My dad used to have a Country Parson cartoon under the glass on his desk that read,” It costs a lot to get an education these days and a lot not to.” The only boy in his family – or on the block – to graduate from high school, my dad had a passion for education and believed it was the key to a better life, a choice open to anyone willing to work hard and sacrifice, if necessary, to do it.
I’d like to believe that’s still true, but it’s a lot tougher now. Not sure how it worked in my dad’s era, but as baby boomers we had the opportunity for the ”pay as you go” plan to fund our educations. We could work full time during the summer and part time during the school year and pretty much pay for tuition, rent and books. Not sure who can do that now.
While tuition has risen dramatically over the last 20 years, wages have not. So when fellow baby boomers say “I worked my way through college – my kids can, too,” I feel compelled to argue the point. According to CNN Money, average tuition and fees for a four-year public university in 1998 was about $2,800. Ten years later that number had climbed about 130% to roughly $6,500 a year, not including books or room and board. If incomes had kept up with surging college costs, the typical American would have earned $77,000 a year in 2008, rather than the $33,000 they actually did earn. That makes the “pay as you go” plan pretty unrealistic.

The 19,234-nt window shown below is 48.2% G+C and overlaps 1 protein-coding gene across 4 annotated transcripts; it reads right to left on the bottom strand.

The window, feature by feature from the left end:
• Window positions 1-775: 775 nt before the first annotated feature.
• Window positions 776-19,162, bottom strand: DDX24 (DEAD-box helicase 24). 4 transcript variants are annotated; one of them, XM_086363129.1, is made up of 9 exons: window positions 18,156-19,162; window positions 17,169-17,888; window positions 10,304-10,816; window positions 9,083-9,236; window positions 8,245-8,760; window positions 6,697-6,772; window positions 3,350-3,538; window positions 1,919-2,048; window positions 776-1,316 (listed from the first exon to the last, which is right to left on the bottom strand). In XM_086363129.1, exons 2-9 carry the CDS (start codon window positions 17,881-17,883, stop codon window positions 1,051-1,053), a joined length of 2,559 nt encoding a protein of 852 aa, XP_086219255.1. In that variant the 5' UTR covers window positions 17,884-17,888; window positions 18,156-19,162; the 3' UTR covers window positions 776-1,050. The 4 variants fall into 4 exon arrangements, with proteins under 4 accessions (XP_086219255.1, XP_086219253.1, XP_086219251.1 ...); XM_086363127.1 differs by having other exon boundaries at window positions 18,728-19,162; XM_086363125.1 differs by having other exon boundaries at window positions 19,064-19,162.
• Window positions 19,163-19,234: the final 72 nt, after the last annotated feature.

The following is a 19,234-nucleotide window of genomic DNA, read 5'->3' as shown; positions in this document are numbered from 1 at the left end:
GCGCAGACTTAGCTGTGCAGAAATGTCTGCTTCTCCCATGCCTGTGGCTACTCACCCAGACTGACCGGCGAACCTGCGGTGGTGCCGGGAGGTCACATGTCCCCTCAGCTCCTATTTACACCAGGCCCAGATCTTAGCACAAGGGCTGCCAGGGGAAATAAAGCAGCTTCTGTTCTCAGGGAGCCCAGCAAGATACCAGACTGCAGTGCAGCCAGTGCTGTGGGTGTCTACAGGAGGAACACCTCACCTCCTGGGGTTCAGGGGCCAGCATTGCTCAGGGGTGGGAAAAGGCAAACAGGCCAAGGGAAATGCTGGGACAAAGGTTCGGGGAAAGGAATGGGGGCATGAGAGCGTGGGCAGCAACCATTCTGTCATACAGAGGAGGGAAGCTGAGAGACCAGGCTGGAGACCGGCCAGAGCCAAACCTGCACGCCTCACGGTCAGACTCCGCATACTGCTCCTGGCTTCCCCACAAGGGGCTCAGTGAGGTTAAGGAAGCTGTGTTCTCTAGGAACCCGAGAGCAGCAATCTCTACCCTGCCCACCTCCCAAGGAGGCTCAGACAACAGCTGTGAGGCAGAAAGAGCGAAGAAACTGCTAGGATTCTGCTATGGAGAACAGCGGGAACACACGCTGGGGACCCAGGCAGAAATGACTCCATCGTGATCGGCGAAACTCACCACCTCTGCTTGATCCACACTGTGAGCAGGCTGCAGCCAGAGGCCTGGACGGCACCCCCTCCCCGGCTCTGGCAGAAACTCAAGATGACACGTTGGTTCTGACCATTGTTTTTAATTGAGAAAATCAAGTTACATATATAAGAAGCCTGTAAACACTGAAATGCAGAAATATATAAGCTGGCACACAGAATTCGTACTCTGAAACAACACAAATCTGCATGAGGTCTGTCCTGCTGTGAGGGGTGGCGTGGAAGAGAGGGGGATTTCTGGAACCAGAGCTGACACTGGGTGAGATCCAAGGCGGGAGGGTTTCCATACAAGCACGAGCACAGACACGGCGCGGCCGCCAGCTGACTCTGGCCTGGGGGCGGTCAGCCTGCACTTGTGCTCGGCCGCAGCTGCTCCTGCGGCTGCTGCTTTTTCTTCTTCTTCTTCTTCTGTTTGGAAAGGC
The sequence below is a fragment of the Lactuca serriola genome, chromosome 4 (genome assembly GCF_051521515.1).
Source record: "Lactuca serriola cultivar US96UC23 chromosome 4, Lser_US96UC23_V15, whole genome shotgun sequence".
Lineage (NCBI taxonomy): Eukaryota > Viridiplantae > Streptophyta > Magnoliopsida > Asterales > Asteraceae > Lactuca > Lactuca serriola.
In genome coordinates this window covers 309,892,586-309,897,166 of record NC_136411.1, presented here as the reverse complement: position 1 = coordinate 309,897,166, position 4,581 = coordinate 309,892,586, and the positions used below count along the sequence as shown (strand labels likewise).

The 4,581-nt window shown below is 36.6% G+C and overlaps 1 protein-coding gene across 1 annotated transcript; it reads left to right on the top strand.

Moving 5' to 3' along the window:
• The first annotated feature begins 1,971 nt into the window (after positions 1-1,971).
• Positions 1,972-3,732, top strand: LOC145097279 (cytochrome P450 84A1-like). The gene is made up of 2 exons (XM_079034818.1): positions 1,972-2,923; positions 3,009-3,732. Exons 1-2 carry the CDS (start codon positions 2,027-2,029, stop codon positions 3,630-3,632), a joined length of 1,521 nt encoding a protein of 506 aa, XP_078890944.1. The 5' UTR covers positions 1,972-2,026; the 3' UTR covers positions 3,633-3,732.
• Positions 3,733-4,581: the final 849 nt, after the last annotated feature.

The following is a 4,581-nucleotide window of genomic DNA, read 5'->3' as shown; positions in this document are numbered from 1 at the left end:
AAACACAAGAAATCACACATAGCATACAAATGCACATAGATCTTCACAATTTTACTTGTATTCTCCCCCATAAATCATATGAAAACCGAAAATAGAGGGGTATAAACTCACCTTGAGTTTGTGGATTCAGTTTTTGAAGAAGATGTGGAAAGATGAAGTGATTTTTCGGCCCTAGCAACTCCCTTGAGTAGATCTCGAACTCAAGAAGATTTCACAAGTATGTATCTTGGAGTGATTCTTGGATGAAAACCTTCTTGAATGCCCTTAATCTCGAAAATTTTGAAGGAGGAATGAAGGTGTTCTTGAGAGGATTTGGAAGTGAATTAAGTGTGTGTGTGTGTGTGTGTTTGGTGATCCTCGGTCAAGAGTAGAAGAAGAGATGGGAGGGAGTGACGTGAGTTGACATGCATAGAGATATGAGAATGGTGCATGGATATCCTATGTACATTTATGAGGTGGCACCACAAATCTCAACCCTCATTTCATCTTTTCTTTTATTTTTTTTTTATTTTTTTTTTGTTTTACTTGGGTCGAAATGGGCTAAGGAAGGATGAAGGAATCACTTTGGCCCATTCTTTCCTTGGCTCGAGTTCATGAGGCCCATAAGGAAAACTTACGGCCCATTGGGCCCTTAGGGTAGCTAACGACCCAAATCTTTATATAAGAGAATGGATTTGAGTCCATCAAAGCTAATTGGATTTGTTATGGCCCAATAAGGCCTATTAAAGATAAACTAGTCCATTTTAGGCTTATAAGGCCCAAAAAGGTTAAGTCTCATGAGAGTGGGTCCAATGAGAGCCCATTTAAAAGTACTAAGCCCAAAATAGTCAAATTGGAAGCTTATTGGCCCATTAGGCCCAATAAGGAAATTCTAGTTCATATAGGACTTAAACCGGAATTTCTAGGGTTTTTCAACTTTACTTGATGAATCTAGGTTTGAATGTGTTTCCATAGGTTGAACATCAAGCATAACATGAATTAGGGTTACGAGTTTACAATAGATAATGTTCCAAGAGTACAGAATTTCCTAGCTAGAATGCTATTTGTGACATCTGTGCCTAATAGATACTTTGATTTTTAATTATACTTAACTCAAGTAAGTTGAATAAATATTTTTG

Sure, there is loan and grant assistance available but, by definition, they have to be repaid. Back in the 60s, some college kids took out loans to buy stereos or cars because it was cheap money and repayment was reasonable and realistic. A college degree can now necessitate loans totaling $60,000 to $80,000 and post-college could be well over $100,000. What kind of entry level job supports that kind of loan repayment and how much money is too much money to borrow? The other day I heard that a good rule of thumb is to borrow only as much money as you would expect to earn each year in your career. So if your salary might range from $40,000 to $50,000 a year, your total school loans shouldn’t exceed that amount.
Education is an investment, a solid investment, with worth that doesn’t fluctuate with the economy. I just hope those with the potential to cure cancer or to find new sources of energy or to stop global warming aren’t daunted by the cost of education and the ability to borrow money or to pay it back. We need you.
So, as with all the wisdom my dad endowed upon me this, too, is true. Education extracts a cost, one way or the other. And my money is on those who pursue it.
NOTE: As Mayo Clinic Health System in Albert Lea builds it s new public website scheduled to go live in early 2012, Tuesday Talk will no longer be available. The last Tuesday Talk on the public website will be Nov. 29. If you are interested in continuing to receive these posts, please subscribe and they will automatically appear in your email, as they are written and posted. Please look for more information on next week’s post. Thank you.